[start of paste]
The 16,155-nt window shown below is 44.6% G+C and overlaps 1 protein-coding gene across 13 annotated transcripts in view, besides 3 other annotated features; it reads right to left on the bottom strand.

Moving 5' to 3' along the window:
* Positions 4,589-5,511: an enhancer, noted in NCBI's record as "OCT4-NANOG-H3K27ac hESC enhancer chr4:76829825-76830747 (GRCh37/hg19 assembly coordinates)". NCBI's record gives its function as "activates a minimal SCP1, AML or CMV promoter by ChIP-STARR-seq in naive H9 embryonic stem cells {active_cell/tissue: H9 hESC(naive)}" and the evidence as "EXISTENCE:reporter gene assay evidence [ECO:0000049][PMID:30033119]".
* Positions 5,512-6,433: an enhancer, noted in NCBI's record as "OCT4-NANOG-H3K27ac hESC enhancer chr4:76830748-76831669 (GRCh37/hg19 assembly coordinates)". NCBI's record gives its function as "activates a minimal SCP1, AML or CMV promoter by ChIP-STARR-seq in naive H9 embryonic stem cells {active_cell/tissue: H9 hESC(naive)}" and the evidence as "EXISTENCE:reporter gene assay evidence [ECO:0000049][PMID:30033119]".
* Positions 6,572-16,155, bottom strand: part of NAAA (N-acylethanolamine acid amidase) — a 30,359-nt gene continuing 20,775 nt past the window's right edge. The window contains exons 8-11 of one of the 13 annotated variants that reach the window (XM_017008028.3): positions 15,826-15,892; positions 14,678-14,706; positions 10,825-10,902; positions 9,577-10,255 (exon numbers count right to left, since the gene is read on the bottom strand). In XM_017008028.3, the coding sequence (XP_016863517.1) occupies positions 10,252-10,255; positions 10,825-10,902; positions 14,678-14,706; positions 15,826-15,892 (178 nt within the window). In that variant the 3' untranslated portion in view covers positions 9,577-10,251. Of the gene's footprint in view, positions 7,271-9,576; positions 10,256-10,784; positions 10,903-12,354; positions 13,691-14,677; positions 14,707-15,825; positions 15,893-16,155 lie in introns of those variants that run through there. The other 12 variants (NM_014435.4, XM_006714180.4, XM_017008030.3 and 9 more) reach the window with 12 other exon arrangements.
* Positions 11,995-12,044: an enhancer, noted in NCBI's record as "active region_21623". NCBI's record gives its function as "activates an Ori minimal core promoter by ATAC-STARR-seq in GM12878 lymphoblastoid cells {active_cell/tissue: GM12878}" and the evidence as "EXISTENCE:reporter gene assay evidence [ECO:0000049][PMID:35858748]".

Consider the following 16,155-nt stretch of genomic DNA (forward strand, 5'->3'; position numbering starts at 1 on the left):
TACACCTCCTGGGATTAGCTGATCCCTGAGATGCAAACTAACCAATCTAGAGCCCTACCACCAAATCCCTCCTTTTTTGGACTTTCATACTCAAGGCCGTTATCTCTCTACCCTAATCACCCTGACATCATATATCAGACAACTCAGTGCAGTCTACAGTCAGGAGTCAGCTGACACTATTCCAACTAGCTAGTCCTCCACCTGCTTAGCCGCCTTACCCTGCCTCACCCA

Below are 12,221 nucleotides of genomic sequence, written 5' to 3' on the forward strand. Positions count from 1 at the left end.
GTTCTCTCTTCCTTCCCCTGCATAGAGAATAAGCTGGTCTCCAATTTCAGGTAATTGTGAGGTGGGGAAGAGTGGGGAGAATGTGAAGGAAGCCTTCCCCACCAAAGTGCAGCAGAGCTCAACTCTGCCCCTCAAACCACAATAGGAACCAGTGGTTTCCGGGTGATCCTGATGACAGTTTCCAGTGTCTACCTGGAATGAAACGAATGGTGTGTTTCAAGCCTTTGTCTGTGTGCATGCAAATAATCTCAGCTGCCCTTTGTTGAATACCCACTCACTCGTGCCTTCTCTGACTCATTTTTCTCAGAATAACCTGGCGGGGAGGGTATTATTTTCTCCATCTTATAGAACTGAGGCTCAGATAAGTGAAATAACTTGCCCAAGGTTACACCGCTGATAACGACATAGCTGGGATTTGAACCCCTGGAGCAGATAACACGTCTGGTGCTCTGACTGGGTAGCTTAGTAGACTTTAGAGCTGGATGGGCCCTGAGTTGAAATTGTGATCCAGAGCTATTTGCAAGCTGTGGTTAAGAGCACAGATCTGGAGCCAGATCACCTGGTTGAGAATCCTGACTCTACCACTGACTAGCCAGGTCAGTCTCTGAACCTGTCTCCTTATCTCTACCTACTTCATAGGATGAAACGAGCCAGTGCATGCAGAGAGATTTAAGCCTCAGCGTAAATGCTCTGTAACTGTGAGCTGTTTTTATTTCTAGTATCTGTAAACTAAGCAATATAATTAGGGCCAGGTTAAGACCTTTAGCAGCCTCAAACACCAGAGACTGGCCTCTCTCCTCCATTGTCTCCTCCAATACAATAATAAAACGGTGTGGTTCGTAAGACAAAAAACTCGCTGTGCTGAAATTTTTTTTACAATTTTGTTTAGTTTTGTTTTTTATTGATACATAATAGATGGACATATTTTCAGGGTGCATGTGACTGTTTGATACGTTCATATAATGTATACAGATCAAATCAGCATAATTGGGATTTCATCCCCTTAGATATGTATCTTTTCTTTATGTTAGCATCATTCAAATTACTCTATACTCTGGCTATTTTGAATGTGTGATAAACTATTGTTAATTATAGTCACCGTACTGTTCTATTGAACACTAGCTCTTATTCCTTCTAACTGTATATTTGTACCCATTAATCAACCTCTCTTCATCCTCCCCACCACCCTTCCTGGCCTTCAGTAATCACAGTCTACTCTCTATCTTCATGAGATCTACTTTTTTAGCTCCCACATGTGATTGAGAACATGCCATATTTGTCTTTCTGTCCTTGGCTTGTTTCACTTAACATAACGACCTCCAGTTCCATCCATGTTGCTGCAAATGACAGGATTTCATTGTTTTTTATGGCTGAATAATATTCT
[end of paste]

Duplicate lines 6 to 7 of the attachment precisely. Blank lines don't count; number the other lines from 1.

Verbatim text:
* Positions 11,995-12,044: an enhancer, noted in NCBI's record as "active region_21623". NCBI's record gives its function as "activates an Ori minimal core promoter by ATAC-STARR-seq in GM12878 lymphoblastoid cells {active_cell/tissue: GM12878}" and the evidence as "EXISTENCE:reporter gene assay evidence [ECO:0000049][PMID:35858748]".

Consider the following 16,155-nt stretch of genomic DNA (forward strand, 5'->3'; position numbering starts at 1 on the left):